Let’s see, we plan for vacations to make them the best that they can be because well… they’re precious… and you don’t know if and when you’ll get another.
We even plan for day trips. We want to take the best route that’s going to get us in the least amount of trouble possible when it comes to traffic, accidents, or speeding tickets.
We plan our weddings very carefully. It’s the BIG DAY, everything has to be perfect, dresses have to stay white, ring bearers shouldn’t slide on knees until the reception, and speaking of the ring – where’s the Best Man and does he have the ROCK on a wire?
The Best Man has his own problems because he’s got to plan the perfect speech after all so he doesn’t look like a dope in front of everyone.
How about Christmas? We know it’s coming so we start shopping early; kids start making lists early; stores put out decorations in April right alongside the Easter stuff (okay, but I’m not too far off); we join Christmas clubs so that we don’t blow the Christmas wad on nights out, etc.
We Plan and Plan – Except for Where It Really Counts
So we plan for all of these things, but what about where it really counts. What about the inevitable that we don’t plan for?
How about our health and aging?
Why do we not plan for that better? Isn’t that infinitely more important than vacations and day trips?
Heck if you don’t plan for your health…. then you probably won’t get another vacation, it’s as simple as that.
There’s really no logical reason why people wouldn’t plan for what they’re certain is coming, but without being a psychologist, I can only guess that there are some really deep-rooted mental reasons why.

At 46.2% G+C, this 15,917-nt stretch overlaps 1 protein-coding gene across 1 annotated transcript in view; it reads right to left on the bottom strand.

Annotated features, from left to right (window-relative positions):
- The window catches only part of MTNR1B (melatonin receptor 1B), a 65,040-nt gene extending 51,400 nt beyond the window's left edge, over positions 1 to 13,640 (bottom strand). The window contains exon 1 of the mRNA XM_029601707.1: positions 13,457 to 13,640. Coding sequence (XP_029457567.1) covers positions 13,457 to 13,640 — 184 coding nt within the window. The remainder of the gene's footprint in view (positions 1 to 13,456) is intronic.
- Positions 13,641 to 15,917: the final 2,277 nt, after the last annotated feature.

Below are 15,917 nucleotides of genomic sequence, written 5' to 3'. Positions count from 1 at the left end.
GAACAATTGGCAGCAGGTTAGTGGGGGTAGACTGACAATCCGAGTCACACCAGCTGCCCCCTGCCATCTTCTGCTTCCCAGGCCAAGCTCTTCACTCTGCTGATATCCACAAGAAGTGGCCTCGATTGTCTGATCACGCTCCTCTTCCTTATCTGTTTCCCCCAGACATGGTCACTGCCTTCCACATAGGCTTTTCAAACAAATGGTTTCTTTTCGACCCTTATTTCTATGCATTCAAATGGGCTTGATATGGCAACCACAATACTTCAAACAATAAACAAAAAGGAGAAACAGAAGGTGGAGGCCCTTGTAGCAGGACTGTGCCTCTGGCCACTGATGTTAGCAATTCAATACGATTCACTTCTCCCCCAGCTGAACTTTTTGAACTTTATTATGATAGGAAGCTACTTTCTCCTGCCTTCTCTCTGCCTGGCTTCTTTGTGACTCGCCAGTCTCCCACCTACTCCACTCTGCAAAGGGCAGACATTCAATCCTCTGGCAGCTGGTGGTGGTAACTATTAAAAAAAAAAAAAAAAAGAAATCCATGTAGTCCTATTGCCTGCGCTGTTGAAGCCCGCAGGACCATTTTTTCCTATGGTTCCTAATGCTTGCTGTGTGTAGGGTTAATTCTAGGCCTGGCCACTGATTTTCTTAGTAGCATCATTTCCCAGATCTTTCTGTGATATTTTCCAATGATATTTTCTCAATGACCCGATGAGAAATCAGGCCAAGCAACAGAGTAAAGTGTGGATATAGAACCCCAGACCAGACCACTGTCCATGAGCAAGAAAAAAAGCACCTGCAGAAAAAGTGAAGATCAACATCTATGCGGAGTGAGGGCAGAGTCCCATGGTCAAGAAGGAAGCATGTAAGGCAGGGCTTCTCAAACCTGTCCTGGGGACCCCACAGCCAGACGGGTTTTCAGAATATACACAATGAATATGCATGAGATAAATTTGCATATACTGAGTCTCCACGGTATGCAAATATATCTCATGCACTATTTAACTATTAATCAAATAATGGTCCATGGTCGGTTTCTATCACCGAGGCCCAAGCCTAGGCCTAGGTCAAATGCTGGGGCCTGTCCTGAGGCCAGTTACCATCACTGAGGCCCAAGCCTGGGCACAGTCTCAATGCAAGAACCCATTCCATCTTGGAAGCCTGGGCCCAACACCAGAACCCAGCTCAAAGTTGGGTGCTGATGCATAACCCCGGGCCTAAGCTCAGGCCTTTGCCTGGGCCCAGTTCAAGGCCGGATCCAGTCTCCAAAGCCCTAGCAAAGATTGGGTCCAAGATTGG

• Fear… don’t want to even think about it.
• Pleasure vs. Pain… the pain in this case is actually doing the things that it takes to take care of your health.
• Instant Gratification… that Twinkie tastes good now, so the health can wait.
• And more than I can list without a text book.
We see examples of these things every day, both with ourselves and others around us. I mean come on… how many times have you seen the obviously overweight person walking through the door at Dunkin Donuts, or with that box of Ho-Ho’s at the convenient store counter and thought “You really don’t need that”.
But in a way, we’re all hypocrites when it comes to this behavior and way of thinking. Well most of us anyway.
In one article I can’t solve this problem. I probably couldn’t do it in a whole book, or series of books. Just go to Amazon and type in health and you’ll see that it’s already been tried. Doctors who actually try to help their patients and not just sell them on the next miracle drug don’t seem to be able to help either – even when they are actually trying. You can only tell the diabetic to check his or her blood sugar 3 to 5 times a day, but you can’t make them do it. And they’re usually the ones with Ho-Ho’s anyways.
But hopefully with this article, my friends and I will all be able to at least recognize what we’re doing to ourselves, our future health, and stop it when we start. Before it’s too late!
Submitted by David L. Feinstein, noted business coach and home business entrepreneur, who is the author of various articles and books that help to empower individuals to excellence. www.annanddavidfeinstein.com